This Gassy Gnoll is not exactly a tree hugger, but I do try to help out the environment whenever I can. At my house we recycle newspaper, plastic, cans, and try to reuse as many things as we can. Boxes, mailers, scrap paper, grocery bags, and so on are ripe for reuse here… But I recently began wondering how much recycling goes on in roleplaying campaigns.
Reclaiming Land and Resources
No matter whether you’re reading fiction or playing fantasy, modern, or science fiction roleplaying games there’s the concept of reclaiming land and resources, right? Look at ancient Rome and the use of what’s come to be known as the “Roman Brick.” After Ancient Rome fell, these bricks were reused throughout what used to be the Roman empire. Certain organizations went so far to hoard bricks for construction projects throughout Europe. We seem to build things, tear them down and build them back up again. Even today some home developers specialize in tearing down and rebuilding homes from the ground up when open land is scarce.
That doesn’t even bring into account the buildings torn down or destroyed that had underground living or storage space. If you’ve never seen the show from a few years ago on the History channel called Cities of the Underworld, it showed just how much, even in the modern world, we are still building over the top of older construction. Root cellars, bomb shelters, escape tunnels, old mines and dungeons… there’s a chance any or all of these may exist right under your feet if you’ve been in a place that was populated before.
Why don’t we see this happen more often in roleplaying game settings and adventures? Ruins are commonplace. But unless there’s good reason not to, why wouldn’t people decide to rebuild on previously civilized lands vs. starting from scratch? And if they do that, why lies beneath their feet? Crypts? Ancient dungeons? Entire city sites covered over by lava, ash, earth, or rock? The potential is endless.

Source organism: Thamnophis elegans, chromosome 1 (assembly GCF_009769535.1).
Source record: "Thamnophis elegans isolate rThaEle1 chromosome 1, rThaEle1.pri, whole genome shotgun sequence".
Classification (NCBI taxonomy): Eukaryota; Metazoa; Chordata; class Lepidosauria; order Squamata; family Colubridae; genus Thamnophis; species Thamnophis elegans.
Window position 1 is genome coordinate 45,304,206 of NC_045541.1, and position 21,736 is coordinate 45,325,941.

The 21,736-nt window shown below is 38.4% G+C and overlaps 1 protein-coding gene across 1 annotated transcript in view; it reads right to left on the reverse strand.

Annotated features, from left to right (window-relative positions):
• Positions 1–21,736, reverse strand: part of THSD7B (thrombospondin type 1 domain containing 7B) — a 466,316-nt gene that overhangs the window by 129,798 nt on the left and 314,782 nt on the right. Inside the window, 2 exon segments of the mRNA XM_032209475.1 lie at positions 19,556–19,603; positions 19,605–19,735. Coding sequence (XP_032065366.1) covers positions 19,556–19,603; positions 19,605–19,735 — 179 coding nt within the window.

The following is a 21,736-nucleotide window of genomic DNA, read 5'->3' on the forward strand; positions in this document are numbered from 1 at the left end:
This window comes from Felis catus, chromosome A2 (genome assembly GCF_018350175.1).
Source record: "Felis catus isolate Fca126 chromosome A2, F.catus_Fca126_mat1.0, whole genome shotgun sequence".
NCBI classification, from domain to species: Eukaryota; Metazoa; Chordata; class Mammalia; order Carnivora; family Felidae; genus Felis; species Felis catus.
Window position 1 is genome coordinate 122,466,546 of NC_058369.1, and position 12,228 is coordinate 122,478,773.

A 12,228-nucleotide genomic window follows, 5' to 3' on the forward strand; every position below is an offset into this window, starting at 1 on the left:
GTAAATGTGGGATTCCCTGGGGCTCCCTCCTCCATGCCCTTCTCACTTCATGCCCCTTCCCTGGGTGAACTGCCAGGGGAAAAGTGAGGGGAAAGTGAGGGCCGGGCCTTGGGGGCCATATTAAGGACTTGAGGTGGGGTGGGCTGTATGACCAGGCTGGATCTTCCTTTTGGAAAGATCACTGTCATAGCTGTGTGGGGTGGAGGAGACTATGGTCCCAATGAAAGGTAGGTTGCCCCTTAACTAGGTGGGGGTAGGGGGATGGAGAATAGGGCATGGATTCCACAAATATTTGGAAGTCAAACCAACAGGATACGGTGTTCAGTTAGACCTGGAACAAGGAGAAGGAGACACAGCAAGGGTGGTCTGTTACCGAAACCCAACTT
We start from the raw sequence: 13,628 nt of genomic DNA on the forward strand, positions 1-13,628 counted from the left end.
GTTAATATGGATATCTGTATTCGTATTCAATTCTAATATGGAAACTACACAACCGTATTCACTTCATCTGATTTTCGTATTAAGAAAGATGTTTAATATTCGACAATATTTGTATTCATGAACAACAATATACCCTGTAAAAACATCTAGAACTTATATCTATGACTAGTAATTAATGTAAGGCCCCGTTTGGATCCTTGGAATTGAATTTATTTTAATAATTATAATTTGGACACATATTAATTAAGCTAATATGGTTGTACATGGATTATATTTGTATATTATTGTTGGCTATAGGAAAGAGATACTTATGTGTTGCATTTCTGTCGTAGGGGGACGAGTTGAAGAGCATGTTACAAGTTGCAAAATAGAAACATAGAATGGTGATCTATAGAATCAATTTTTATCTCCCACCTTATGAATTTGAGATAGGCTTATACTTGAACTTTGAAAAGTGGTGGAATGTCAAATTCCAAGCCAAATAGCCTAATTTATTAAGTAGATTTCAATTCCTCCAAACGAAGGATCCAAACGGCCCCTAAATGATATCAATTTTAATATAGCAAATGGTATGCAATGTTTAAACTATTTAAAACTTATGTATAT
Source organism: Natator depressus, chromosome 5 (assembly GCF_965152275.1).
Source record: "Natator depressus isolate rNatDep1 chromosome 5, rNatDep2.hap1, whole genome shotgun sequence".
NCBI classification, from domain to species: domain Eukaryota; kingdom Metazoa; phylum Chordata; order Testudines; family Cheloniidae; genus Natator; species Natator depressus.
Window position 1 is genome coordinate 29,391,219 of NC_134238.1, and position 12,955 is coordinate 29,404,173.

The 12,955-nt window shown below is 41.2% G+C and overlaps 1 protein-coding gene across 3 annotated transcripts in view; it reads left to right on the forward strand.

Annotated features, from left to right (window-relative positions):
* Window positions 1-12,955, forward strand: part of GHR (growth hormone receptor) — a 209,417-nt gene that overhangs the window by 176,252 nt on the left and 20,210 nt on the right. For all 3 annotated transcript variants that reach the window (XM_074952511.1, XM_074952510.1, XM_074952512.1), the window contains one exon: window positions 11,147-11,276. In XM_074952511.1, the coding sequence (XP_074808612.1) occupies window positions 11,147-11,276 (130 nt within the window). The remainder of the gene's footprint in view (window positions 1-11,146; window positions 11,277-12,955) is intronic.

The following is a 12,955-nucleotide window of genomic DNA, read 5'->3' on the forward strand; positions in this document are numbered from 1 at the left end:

Atarin’s Delve from Small Niche Games is the only example I can recall where I’ve seen a “lost” temple found by another group and repurposed for cult ceremonies. What other examples have you read about in RPG supplements and adventures? Leave a comment below – I’d love to take a look at them.
Do you have a bunch of old maps lying around that you’ve already used? Why not dust them off, tweak them a hair, and put them back into circulation? Rotate them 90, 180, or 270 degrees… Reverse them completely. Fold, spindle, and mutilate them until a corridor or two matches up, populate it with some baddies and you’re off to the races.
For this image, I took a couple of Dyson Logos’ maps – the Desert Temple of the Order of Iron and The Winter Fortress and mashed them together to create something new. It’s not pretty (it’s a hack job is what it is), but it would offer plenty of space for a few monsters to occupy if you only had a few minutes to throw something together.
Dyson and others have taken this concept of pattern reuse to new levels with the geomorph movement as well – taking individual pieces of maps and putting them together in different ways like some kind of crazy puzzle is just brilliant. If you refresh this page created by Rob Lang of the Free RPG blog, you’ll end up with probably hundreds, thousands, or even millions of potential combinations. (No, I’m not a math guy, so don’t hold me to the potential number of combinations – but suffice it to say it’s a large number I’m sure.)
NPCs, Encounters, Plots
The grand folks at Engine Publishing and Gnome Stew have proved that you don’t need a lot of details to get an idea of a plot or an NPC, and they can be largely system and campaign independent. Why not take that crusty innkeeper you developed for the Tavern of the Dragon’s Maw, slap some new futuristic clothes on him, and shove him into a cantina bar on Tatooine? Or why not have your fantasy party recover a magical item of extreme importance for a king’s spymaster in a similar way that you had your party of FBI agents recover an alien artifact from a technologically advanced terrorist?
Ultimately, there’s nothing wrong with shortcuts. The thought that every single idea you come up with has to be shiny and new is more than a little ridiculous. There are new ideas, but sometimes looking at the wheel from a different angle is just as good an approach to solving the problem!
- The Gassy Gnoll: A Perspective on Setbacks (gameknightreviews.com)
- The Gassy Gnoll: Do PCs take vacations? (gameknightreviews.com)